Ravens-Eagles swap could impact Jets' ability to deal Sheldon Richardson

The Jets were looking for a first-rounder when they were shopping Sheldon Richardson last fall. Alan Schaefer/Icon Sportswire

If the New York Jets still hope to trade Sheldon Richardson, they may have to lower their asking price, based on Tuesday's trade between the Baltimore Ravens and Philadelphia Eagles.

In case you missed it, the Ravens traded defensive tackle Timmy Jernigan and a third-round compensatory pick (No. 99 overall) for a high third-round choice (No. 74). Essentially, the Ravens dealt Jernigan to jump 21 spots in the third round.

Using the trade chart as a guide, Jernigan's value in this swap is equivalent to the 96th overall pick -- a low third-rounder.

Would the Jets settle for similar compensation for Richardson? That's debatable, considering they demanded a first-round pick while shopping him last fall before the trading deadline. The alternative is to keep him for the season and likely receive a third-round compensatory pick in 2019, assuming he bolts next year as a free agent.

What's unknown is whether the Jets were in talks with the Eagles regarding Richardson. He certainly would've been a nice fit in coordinator Jim Schwartz's attacking, 4-3 scheme.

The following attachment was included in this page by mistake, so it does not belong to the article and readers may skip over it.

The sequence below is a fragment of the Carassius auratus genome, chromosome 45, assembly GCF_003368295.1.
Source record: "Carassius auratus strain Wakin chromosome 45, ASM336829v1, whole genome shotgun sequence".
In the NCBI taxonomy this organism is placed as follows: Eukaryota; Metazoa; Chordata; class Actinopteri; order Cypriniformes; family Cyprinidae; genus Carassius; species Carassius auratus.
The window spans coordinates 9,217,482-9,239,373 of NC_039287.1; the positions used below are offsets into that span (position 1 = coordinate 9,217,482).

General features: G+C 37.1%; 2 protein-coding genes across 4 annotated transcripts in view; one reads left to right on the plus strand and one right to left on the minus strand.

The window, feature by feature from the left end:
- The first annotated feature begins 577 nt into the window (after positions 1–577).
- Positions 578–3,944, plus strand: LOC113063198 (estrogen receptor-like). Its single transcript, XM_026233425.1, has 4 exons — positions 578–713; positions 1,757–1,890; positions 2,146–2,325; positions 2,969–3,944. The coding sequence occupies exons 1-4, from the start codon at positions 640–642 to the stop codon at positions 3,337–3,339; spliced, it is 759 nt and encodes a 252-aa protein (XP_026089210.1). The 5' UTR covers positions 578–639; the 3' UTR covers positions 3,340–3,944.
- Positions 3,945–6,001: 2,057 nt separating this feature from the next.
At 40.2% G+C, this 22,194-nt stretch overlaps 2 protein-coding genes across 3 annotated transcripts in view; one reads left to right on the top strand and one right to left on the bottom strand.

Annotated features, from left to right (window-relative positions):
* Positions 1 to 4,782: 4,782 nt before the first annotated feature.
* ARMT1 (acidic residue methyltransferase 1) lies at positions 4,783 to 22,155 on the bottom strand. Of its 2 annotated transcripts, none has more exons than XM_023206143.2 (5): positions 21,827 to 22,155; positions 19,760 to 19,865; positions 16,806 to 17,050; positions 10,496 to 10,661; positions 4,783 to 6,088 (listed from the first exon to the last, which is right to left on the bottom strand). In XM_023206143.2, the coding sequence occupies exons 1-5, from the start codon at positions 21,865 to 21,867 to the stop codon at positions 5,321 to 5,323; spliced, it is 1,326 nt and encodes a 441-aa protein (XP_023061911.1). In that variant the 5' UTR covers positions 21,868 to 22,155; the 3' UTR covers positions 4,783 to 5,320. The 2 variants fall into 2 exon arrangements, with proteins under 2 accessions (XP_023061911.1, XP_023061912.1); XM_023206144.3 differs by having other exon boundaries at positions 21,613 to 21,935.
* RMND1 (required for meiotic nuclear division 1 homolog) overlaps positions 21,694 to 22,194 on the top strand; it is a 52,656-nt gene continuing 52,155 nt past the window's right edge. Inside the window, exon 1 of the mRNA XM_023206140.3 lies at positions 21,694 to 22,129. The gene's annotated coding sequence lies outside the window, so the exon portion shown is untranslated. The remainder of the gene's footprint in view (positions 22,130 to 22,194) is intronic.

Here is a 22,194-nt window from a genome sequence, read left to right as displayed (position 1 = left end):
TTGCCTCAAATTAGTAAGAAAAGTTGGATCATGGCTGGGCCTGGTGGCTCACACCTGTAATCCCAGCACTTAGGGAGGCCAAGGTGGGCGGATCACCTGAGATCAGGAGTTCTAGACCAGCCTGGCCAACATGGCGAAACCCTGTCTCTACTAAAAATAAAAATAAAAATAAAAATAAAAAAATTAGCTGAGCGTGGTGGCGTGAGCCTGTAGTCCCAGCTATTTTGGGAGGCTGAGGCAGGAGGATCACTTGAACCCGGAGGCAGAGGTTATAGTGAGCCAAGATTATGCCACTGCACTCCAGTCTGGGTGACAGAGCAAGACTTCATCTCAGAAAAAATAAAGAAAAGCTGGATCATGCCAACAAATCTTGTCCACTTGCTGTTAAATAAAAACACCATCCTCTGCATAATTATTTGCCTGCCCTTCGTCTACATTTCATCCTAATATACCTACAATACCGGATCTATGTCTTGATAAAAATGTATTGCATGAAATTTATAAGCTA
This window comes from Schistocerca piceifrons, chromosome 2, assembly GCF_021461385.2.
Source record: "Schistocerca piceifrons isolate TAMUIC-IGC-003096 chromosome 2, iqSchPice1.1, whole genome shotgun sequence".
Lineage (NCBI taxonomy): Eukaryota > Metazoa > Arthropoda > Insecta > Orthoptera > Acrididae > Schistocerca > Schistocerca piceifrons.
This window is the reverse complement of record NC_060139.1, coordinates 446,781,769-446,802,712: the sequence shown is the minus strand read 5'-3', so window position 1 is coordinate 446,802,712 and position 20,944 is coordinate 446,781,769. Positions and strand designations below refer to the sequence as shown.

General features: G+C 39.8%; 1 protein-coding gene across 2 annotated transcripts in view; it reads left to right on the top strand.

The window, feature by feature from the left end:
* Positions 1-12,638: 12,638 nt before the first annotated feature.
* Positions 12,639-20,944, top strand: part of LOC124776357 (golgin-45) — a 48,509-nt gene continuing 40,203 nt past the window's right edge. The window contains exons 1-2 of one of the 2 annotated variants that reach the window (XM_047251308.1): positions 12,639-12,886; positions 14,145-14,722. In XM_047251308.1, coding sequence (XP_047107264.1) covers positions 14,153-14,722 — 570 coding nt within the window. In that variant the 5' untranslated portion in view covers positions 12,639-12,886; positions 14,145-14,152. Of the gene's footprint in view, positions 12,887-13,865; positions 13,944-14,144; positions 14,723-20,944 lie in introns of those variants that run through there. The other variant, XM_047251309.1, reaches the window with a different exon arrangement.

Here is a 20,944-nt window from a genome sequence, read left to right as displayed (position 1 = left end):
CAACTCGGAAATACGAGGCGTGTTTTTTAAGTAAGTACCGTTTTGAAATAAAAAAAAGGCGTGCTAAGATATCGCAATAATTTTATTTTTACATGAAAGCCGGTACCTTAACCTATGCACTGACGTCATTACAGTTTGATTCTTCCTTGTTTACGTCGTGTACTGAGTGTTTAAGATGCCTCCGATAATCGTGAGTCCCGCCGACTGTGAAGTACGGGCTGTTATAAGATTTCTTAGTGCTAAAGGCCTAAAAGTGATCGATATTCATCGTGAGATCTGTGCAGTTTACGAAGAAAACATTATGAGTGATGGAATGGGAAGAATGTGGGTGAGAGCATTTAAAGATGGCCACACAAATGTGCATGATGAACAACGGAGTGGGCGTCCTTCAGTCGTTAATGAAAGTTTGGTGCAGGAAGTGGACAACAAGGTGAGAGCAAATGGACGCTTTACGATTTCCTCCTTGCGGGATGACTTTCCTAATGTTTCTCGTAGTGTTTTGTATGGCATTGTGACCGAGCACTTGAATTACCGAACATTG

Richardson and Jernigan are comparable as players. As a former first-round pick, Richardson has a better pedigree than Jernigan (a former second-rounder), but their production was similar from 2014 to 2016: 14.5 sacks for Richardson, 13 sacks for Jernigan.

They're both entering the final year of their rookie contracts, but the one factor that can't be stressed enough is the money. Richardson is due to make a guaranteed $8.1 million, while Jernigan is making a non-guaranteed $1 million. Jernigan probably isn't as good as Richardson, but he's a heck of a lot cheaper -- and that would've been a tiebreaker if the Eagles were mulling a Richardson-Jernigan choice.

Richardson's salary could frighten potential suitors in the coming weeks, along with his off-the-field issues -- two league suspensions. Although Jernigan wasn't a perfect teammate in Baltimore -- he was known for a "me" attitude, according to a source -- he never ran afoul of the NFL laws.

The Jets face an interesting decision on Richardson. If they deal him for a low third-rounder or less, it would be a clear case of addition by subtraction.